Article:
Theme 2 Tony Smith: Supporting management of marine biodiversity

This theme explored methods and tools for valuing marine biodiversity, identifying threats, and evaluating approaches to conservation management.

Tools and analyses were designed to support the  implementation of marine bioregional plans, monitoring the South-east Commonwealth Marine Reserves (SECMR) Network, and assessment and management of listed species under the Environment Protection and Biodiversity Conservation Act 1999.

End-user engagement

Research in this theme focused on stated needs of the Department of the Environment. Scientists and departmental representatives engaged through workshops, briefing sessions, seminars, and one-on-one meetings to shape individual projects. In some cases, however, changes in the policy environment led to Departmental priorities changing and this complicated the definition of relevant projects. The result was that while some projects appear to have satisfied Departmental needs, others experienced delays and frustration, and this affected the potential uptake of research findings. For example, trying to finalise objectives for the research focussed on integrating social, economic and environmental values was difficult, and progress has been delayed as a result.

Building capacity

Regional scale quantitative analysis of pressures and cumulative impacts on seabed fauna led to the first quantitative evaluation of conservation management strategies and trade-offs for this area. This capacity to evaluate existing and potential alternative biodiversity management options on and off reserves, as well as the relative impact of alternative pressures including marine industries, can be used to support evidence-based decision making in these difficult-to-observe offshore environments.

Landscape approaches to managing high-priority conservation values focussed on the SECMR and shark species of temperate Australia. Extensive data integration led to improved knowledge and understanding of demersal shark distribution and of important areas where several species overlap. Research infrastructure and capabilities developed during this project will support ongoing monitoring and assessment of sawfishes and river sharks in the Northern Territory, and of species such as White Sharks around Australia. New close kin mark-recapture methods provide a quantum leap in the capability to assess threatened species.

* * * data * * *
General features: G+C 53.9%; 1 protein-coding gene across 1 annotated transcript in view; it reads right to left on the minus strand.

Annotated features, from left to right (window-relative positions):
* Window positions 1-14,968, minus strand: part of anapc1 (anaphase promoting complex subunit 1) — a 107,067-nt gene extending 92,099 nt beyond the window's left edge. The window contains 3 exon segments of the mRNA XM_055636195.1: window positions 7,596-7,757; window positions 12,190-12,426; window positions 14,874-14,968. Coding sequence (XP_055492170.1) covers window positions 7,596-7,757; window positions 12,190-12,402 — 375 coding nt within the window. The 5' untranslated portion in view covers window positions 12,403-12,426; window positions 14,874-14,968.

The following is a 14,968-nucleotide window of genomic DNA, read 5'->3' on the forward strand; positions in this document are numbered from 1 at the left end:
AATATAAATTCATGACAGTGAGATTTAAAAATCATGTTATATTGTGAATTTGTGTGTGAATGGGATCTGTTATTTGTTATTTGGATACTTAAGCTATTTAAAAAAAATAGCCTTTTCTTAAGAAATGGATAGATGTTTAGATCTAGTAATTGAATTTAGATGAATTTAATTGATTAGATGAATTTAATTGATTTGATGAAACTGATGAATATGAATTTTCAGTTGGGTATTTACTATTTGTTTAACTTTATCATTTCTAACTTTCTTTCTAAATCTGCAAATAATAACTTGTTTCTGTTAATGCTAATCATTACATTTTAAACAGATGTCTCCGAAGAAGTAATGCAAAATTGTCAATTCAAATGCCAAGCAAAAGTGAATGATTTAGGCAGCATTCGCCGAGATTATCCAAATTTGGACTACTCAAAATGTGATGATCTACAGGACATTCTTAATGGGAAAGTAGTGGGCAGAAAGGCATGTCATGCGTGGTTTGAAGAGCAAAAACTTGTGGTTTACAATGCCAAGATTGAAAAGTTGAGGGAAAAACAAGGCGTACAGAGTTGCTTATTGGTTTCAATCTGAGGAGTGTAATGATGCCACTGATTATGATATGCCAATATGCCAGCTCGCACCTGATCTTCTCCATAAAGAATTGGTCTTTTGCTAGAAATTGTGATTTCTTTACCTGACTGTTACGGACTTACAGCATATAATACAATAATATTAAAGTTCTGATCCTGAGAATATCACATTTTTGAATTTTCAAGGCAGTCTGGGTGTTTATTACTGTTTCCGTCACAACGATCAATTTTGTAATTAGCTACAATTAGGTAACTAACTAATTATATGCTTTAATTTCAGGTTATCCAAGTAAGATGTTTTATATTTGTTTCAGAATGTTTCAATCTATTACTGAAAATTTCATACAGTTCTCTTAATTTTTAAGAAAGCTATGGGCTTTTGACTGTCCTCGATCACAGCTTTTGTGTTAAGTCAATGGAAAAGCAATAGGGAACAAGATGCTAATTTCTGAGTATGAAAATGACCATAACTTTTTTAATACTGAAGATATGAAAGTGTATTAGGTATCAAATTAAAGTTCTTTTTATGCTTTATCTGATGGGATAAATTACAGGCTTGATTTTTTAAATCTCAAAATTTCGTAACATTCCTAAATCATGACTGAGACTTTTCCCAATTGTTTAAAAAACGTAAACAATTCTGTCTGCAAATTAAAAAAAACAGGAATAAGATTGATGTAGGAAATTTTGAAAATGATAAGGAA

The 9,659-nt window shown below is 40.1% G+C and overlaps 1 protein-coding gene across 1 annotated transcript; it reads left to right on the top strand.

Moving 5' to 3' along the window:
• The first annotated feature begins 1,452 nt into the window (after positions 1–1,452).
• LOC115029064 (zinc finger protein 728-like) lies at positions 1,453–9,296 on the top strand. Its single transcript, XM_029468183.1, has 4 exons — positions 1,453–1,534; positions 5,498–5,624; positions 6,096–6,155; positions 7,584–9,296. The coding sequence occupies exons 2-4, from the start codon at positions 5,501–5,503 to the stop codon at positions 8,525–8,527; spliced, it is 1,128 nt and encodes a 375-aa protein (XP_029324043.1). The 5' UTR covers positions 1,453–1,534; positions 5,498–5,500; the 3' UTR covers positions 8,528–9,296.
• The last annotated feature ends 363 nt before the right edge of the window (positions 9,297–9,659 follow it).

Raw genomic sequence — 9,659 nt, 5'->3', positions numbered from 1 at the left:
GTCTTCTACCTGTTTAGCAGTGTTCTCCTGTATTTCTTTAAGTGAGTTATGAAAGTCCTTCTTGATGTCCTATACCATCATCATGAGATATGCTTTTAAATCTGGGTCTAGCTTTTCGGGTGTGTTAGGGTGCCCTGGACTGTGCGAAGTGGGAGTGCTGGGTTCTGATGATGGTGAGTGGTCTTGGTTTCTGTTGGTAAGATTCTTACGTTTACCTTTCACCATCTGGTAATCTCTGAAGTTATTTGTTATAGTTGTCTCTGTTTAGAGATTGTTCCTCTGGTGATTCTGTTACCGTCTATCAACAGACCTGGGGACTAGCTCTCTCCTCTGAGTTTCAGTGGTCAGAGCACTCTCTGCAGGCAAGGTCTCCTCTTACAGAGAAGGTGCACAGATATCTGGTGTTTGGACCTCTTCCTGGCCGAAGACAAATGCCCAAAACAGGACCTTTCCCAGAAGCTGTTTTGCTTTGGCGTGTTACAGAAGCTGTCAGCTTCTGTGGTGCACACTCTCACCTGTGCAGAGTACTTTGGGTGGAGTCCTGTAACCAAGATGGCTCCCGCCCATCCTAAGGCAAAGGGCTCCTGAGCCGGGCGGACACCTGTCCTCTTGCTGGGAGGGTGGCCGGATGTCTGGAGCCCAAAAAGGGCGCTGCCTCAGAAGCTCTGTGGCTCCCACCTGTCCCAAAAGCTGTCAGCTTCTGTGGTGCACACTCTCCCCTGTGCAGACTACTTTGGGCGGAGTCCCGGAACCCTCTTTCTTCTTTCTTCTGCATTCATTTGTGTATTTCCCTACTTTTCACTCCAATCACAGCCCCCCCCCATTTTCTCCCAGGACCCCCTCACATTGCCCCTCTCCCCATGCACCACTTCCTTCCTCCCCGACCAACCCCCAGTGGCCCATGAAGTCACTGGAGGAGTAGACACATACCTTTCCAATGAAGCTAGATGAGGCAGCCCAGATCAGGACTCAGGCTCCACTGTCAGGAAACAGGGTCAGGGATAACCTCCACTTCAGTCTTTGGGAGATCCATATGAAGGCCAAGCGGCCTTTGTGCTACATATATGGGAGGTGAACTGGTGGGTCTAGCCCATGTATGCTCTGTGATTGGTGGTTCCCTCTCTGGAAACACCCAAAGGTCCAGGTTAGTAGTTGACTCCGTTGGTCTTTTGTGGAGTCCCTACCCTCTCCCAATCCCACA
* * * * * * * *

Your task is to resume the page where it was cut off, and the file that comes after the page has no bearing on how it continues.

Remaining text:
Issues associated with the design and implementation of marine biodiversity offsets were explored. These included the performance of offsetting strategies in the presence of cumulative impacts, and community preferences for aspects of offset design.

Largetooth sawfish.

ABOVE: Largetooth sawfish. Image: Peter Kyne.


Specific advice on protected species and biodiversity management has been used by the Department, such as to support non-detriment findings for sawfish in northern Australia. The longer term impact of the close-kin methods applied to river sharks and White Sharks is likely to be large when applied to a range of threatened marine species.

Nevertheless, given the focus and aims of this theme, the overall level of impact has been less than anticipated. Difficulty in specifying needs and objectives, and changing priorities, has led to delays and frustrations. This experience points to the need for early dialogue and continuing communication so that there is shared understanding of how projects will meet the Department’s needs.

Tony Smith

Research partners

Charles Darwin University


Northern Territory Department of Primary Industry and Fisheries

University of Tasmania

University of Western Australia


Tony Smith
(03) 6232 5372